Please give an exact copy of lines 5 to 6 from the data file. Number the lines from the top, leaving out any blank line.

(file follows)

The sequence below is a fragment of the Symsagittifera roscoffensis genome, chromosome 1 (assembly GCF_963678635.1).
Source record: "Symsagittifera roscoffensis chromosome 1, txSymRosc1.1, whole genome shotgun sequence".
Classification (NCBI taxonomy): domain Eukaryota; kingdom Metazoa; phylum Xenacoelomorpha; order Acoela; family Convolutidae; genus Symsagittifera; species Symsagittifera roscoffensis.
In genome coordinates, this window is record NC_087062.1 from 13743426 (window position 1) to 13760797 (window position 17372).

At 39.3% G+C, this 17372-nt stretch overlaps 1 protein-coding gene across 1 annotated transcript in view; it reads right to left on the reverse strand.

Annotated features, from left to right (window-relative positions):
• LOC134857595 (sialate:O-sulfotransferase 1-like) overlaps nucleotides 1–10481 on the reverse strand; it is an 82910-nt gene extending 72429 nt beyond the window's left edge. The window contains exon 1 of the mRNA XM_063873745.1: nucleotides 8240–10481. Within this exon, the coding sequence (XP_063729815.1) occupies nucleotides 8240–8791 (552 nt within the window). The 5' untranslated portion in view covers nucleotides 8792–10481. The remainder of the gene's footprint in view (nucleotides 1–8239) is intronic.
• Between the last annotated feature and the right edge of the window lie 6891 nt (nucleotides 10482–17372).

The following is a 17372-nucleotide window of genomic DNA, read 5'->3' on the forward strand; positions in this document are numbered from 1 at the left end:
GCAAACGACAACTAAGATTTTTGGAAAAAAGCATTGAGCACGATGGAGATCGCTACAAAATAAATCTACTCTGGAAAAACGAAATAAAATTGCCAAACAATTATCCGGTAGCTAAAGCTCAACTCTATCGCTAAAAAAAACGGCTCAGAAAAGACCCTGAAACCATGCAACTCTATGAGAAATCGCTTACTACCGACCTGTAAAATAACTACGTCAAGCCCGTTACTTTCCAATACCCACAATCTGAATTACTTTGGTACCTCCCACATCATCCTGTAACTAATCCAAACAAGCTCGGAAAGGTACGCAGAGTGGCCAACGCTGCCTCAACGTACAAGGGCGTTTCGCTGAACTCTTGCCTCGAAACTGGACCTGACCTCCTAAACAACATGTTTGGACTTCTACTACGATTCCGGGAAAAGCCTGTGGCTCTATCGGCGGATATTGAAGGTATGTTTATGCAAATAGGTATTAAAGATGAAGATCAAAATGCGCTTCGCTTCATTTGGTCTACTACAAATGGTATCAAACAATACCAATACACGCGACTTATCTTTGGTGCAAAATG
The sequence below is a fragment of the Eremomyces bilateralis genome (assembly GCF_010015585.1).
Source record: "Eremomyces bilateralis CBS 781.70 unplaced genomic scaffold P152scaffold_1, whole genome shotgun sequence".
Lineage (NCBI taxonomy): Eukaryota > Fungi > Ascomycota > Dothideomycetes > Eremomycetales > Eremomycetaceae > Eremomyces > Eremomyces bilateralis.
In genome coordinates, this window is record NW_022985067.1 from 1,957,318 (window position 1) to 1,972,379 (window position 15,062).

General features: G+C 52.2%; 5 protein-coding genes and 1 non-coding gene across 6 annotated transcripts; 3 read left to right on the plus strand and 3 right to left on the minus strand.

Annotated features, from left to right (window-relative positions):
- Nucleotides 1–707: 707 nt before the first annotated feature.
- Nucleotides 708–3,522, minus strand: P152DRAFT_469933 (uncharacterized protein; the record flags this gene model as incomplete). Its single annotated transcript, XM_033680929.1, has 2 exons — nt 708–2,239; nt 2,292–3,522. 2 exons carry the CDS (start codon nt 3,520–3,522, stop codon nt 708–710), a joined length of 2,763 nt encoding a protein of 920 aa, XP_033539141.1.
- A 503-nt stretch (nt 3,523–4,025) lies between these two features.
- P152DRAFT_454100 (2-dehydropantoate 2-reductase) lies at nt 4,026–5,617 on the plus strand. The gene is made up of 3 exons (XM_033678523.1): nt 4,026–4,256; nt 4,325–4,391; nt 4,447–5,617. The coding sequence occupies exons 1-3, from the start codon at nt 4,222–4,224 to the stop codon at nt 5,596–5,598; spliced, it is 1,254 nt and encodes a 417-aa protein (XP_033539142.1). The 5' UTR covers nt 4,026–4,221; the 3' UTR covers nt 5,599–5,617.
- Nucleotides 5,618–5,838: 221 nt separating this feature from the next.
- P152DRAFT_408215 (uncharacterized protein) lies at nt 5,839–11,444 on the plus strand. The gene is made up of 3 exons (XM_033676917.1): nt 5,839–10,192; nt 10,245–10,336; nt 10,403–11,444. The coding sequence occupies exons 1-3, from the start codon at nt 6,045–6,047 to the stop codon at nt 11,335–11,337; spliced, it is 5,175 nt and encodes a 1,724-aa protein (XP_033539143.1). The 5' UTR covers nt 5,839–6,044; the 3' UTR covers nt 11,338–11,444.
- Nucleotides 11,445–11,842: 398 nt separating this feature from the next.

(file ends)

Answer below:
At 39.3% G+C, this 17372-nt stretch overlaps 1 protein-coding gene across 1 annotated transcript in view; it reads right to left on the reverse strand.

Annotated features, from left to right (window-relative positions):